Surface Heat Budgets and Sea Surface Temperature in the Pacific Warm Pool during TOGA COARE

Shu-Hsien Chou Laboratory for Atmospheres, NASA Goddard Space Flight Center, Greenbelt, Maryland

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Wenzhong Zhao SM&A Corporation, Largo, Maryland

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Ming-Dah Chou Laboratory for Atmospheres, NASA Goddard Space Flight Center, Greenbelt, Maryland

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Abstract

The daily mean heat and momentum fluxes at the surface derived from the Special Sensor Microwave/Imager and Japan’s Geostationary Meteorological Satellite radiance measurements are used to study the temporal and spatial variability of the surface energy budgets and their relationship to the sea surface temperature during the Coupled Ocean–Atmosphere Response Experiment intensive observing period (IOP). For three time legs observed during the IOP, the retrieved surface fluxes compare reasonably well with those from the Improved Meteorological Instrument (IMET) buoy, RV Moana Wave, and RV Wecoma. The characteristics of surface heat and momentum fluxes are very different between the southern and northern warm pool. In the southern warm pool, the net surface heat flux is dominated by solar radiation, which is, in turn, modulated by the two Madden–Julian oscillations. The surface winds are generally weak, leading to a shallow ocean mixed layer. The solar radiation penetrating through the bottom of the mixed layer is significant, and the change in the sea surface temperature during the IOP does not follow the net surface heat flux. In the northern warm pool, the northeasterly trade wind is strong and undergoes strong seasonal variation. The variation of the net surface heat flux is dominated by evaporation. The two westerly wind bursts associated with the Madden–Julian oscillations seem to have little effect on the net surface heat flux. The ocean mixed layer is deep, and the solar radiation penetrating through the bottom of the mixed layer is small. As opposed to the southern warm pool, the trend of the sea surface temperature in the northern warm pool during the IOP is in agreement with the variation of the net heat flux at the surface.

Corresponding author address: Dr. Shu-Hsien Chou, Code 912, Laboratory for Atmospheres, NASA Goddard Space Flight Center, Greenbelt, MD 20771.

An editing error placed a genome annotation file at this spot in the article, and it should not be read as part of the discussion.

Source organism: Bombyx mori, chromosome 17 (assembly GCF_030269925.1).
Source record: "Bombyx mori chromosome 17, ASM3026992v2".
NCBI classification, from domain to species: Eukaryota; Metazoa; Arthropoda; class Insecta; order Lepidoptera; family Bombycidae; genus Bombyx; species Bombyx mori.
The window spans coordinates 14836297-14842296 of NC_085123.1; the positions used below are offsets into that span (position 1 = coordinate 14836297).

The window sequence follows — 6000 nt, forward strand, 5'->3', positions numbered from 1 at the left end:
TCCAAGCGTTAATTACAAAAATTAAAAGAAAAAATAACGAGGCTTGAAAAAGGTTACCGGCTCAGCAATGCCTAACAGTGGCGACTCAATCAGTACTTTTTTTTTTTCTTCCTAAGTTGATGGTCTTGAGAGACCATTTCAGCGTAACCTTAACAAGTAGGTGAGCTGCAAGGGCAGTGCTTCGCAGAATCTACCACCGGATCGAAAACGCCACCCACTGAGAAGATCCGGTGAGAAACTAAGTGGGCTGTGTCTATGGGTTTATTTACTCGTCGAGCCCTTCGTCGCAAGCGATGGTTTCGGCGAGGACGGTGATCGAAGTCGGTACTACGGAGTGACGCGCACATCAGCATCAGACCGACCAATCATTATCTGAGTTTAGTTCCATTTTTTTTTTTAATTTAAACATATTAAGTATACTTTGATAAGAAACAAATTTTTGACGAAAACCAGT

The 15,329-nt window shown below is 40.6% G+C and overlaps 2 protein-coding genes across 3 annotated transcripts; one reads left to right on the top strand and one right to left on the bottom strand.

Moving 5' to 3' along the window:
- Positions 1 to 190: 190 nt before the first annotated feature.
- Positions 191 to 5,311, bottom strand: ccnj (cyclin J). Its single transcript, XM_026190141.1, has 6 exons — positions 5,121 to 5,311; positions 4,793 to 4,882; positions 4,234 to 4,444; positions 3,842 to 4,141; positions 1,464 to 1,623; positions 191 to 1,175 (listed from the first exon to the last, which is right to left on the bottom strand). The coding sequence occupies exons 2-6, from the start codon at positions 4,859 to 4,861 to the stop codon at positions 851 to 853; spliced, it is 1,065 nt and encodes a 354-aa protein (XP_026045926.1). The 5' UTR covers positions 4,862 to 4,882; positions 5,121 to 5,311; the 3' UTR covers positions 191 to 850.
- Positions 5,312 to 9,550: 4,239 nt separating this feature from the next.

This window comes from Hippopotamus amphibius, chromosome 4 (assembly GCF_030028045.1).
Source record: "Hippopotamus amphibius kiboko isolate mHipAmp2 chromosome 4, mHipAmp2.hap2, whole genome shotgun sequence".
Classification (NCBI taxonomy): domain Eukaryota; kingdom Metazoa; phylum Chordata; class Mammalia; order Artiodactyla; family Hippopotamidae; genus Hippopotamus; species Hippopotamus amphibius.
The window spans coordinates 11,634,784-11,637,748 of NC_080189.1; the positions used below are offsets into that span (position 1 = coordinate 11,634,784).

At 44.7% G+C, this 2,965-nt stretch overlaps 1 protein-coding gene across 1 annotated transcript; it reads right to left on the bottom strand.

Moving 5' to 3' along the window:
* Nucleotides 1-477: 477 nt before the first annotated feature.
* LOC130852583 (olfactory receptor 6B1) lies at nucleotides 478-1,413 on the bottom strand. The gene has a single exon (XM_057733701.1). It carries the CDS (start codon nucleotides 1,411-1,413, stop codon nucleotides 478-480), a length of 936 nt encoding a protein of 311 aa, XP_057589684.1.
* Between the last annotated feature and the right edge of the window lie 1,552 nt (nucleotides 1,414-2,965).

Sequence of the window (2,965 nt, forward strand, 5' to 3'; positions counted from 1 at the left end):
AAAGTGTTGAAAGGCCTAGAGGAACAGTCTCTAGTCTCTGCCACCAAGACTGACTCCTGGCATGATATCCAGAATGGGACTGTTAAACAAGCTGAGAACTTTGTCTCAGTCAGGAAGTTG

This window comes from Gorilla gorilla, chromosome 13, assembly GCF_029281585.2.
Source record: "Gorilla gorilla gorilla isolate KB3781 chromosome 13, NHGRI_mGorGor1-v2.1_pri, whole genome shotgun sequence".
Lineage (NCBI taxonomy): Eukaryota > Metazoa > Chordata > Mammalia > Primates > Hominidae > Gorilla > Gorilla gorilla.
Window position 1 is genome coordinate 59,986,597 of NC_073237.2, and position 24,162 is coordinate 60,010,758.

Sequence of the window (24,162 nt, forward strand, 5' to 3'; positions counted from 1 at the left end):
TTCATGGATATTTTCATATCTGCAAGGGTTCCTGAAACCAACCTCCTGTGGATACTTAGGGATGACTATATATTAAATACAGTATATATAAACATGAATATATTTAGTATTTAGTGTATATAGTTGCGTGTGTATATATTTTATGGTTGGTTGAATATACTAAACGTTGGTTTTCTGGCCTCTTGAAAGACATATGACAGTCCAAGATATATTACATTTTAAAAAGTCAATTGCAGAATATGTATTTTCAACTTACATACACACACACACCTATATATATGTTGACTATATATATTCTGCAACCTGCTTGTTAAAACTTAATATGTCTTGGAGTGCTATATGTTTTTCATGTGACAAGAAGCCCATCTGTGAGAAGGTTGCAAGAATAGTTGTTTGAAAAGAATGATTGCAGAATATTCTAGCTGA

Email: chou@agnes.gsfc.nasa.gov

Abstract

The daily mean heat and momentum fluxes at the surface derived from the Special Sensor Microwave/Imager and Japan’s Geostationary Meteorological Satellite radiance measurements are used to study the temporal and spatial variability of the surface energy budgets and their relationship to the sea surface temperature during the Coupled Ocean–Atmosphere Response Experiment intensive observing period (IOP). For three time legs observed during the IOP, the retrieved surface fluxes compare reasonably well with those from the Improved Meteorological Instrument (IMET) buoy, RV Moana Wave, and RV Wecoma. The characteristics of surface heat and momentum fluxes are very different between the southern and northern warm pool. In the southern warm pool, the net surface heat flux is dominated by solar radiation, which is, in turn, modulated by the two Madden–Julian oscillations. The surface winds are generally weak, leading to a shallow ocean mixed layer. The solar radiation penetrating through the bottom of the mixed layer is significant, and the change in the sea surface temperature during the IOP does not follow the net surface heat flux. In the northern warm pool, the northeasterly trade wind is strong and undergoes strong seasonal variation. The variation of the net surface heat flux is dominated by evaporation. The two westerly wind bursts associated with the Madden–Julian oscillations seem to have little effect on the net surface heat flux. The ocean mixed layer is deep, and the solar radiation penetrating through the bottom of the mixed layer is small. As opposed to the southern warm pool, the trend of the sea surface temperature in the northern warm pool during the IOP is in agreement with the variation of the net heat flux at the surface.

Corresponding author address: Dr. Shu-Hsien Chou, Code 912, Laboratory for Atmospheres, NASA Goddard Space Flight Center, Greenbelt, MD 20771.

Email: chou@agnes.gsfc.nasa.gov

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